Our mission at IHP is to serve those in need by providing long-dated and high-quality donated healthcare products. This World Diabetes Day, we hope to illuminate the growing global burden of diabetes. As the diagnosis of the condition increases, we hope to further our work in this area, providing more relief to those who need it most.

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£5 can help us to give 15 people treatment

£20 will provide 40 children with antibiotics

£100 will provide 400 pregnant women with life saving medicine.

£450 will provide am emergency medical kit to 60 families.

Whatever you give, you could be making a life-changing, even life-saving difference to someone every month.

See how your donation makes a difference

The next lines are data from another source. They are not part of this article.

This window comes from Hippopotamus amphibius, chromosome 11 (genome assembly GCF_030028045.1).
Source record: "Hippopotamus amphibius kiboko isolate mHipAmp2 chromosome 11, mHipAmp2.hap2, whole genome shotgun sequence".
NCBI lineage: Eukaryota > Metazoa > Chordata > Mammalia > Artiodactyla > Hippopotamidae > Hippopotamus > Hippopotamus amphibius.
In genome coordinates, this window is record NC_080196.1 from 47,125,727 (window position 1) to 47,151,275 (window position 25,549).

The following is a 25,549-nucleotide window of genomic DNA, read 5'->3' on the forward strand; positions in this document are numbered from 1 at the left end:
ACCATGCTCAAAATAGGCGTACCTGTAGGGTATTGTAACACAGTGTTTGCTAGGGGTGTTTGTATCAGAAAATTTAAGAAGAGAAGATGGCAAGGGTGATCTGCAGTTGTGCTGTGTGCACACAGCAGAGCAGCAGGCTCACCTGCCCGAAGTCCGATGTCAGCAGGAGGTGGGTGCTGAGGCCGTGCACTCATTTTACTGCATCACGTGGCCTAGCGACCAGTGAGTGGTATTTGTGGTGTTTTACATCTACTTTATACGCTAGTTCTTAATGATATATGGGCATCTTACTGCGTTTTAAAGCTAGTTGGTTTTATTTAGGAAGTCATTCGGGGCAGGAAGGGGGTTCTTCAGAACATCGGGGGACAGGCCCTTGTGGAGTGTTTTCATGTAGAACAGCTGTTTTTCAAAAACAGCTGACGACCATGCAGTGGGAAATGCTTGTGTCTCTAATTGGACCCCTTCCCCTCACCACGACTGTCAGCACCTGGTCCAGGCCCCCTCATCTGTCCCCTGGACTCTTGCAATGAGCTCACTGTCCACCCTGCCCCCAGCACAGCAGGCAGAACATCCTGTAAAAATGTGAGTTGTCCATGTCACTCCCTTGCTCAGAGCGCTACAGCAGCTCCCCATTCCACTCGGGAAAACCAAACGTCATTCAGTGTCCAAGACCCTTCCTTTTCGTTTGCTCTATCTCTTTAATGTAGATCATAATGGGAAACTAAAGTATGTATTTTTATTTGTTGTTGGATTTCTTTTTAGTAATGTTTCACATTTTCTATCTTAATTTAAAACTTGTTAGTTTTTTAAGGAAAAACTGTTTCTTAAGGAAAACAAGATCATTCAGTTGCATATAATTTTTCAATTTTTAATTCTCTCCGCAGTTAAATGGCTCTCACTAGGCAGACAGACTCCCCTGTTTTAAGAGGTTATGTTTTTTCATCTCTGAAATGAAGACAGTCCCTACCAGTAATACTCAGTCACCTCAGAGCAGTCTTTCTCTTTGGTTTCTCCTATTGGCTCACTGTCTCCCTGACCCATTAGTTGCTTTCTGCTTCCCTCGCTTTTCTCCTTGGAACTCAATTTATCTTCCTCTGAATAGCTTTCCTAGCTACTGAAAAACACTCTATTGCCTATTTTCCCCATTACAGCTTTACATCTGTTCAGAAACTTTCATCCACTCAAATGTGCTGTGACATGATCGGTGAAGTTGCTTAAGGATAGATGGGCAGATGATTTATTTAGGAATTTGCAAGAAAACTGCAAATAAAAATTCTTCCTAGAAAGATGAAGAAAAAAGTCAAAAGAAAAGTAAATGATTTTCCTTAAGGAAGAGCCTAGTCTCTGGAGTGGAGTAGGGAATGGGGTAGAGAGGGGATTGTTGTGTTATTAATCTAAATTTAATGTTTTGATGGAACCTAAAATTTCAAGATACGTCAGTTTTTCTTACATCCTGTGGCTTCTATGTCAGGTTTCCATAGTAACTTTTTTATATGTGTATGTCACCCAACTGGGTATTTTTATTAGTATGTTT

£5 is enough to source and send £600 worth of medical supplies a year to people in need; enough to help approximately 50 people around the world.

£10 is enough to source and send £1,200 worth of medical supplies a year to people in need; enough to help approximately 100 people around the world.

£25 is enough to provide around 750 treatments in a year, helping approximately 250 people in need; and for some, is the difference between life & death.

£100 is enough to provide medicines and supplies for approximately 1,000 people a year living in disaster-hit and vulnerable communites.

Whatever you give, you could be making a life-changing, even life-saving difference to someone every month.

Help us deliver access to medicine all year round

Join our giving community and help us transform the health outlook of families every single month.